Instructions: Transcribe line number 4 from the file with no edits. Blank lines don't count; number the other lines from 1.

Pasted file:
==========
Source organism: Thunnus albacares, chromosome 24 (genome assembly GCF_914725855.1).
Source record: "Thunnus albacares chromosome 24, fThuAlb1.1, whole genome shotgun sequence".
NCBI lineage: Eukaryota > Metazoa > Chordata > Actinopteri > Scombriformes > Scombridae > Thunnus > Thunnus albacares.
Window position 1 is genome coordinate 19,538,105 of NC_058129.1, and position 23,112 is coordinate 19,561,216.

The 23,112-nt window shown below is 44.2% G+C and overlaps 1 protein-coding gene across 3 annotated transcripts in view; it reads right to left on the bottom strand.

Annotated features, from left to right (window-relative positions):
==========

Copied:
Window position 1 is genome coordinate 19,538,105 of NC_058129.1, and position 23,112 is coordinate 19,561,216.